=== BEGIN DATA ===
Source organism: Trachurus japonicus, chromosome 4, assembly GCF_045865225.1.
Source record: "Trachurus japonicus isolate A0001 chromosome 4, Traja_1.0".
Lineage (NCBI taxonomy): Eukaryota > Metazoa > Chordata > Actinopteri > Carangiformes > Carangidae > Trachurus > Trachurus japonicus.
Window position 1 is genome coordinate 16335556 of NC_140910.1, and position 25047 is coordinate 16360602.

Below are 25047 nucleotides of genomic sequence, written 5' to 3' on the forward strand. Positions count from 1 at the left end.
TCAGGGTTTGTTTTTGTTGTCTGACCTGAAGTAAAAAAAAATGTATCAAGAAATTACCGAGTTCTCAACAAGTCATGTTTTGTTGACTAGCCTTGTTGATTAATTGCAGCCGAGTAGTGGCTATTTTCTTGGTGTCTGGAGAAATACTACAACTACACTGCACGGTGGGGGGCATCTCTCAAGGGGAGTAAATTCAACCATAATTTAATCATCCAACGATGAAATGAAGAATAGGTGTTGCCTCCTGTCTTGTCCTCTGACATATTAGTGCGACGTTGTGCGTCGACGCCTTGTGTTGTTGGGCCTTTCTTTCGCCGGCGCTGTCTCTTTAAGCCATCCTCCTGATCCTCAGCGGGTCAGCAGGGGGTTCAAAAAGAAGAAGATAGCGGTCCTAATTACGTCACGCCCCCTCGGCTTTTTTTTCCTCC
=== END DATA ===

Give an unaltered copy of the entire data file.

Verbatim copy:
Source organism: Trachurus japonicus, chromosome 4, assembly GCF_045865225.1.
Source record: "Trachurus japonicus isolate A0001 chromosome 4, Traja_1.0".
Lineage (NCBI taxonomy): Eukaryota > Metazoa > Chordata > Actinopteri > Carangiformes > Carangidae > Trachurus > Trachurus japonicus.
Window position 1 is genome coordinate 16335556 of NC_140910.1, and position 25047 is coordinate 16360602.

Below are 25047 nucleotides of genomic sequence, written 5' to 3' on the forward strand. Positions count from 1 at the left end.
TCAGGGTTTGTTTTTGTTGTCTGACCTGAAGTAAAAAAAAATGTATCAAGAAATTACCGAGTTCTCAACAAGTCATGTTTTGTTGACTAGCCTTGTTGATTAATTGCAGCCGAGTAGTGGCTATTTTCTTGGTGTCTGGAGAAATACTACAACTACACTGCACGGTGGGGGGCATCTCTCAAGGGGAGTAAATTCAACCATAATTTAATCATCCAACGATGAAATGAAGAATAGGTGTTGCCTCCTGTCTTGTCCTCTGACATATTAGTGCGACGTTGTGCGTCGACGCCTTGTGTTGTTGGGCCTTTCTTTCGCCGGCGCTGTCTCTTTAAGCCATCCTCCTGATCCTCAGCGGGTCAGCAGGGGGTTCAAAAAGAAGAAGATAGCGGTCCTAATTACGTCACGCCCCCTCGGCTTTTTTTTCCTCC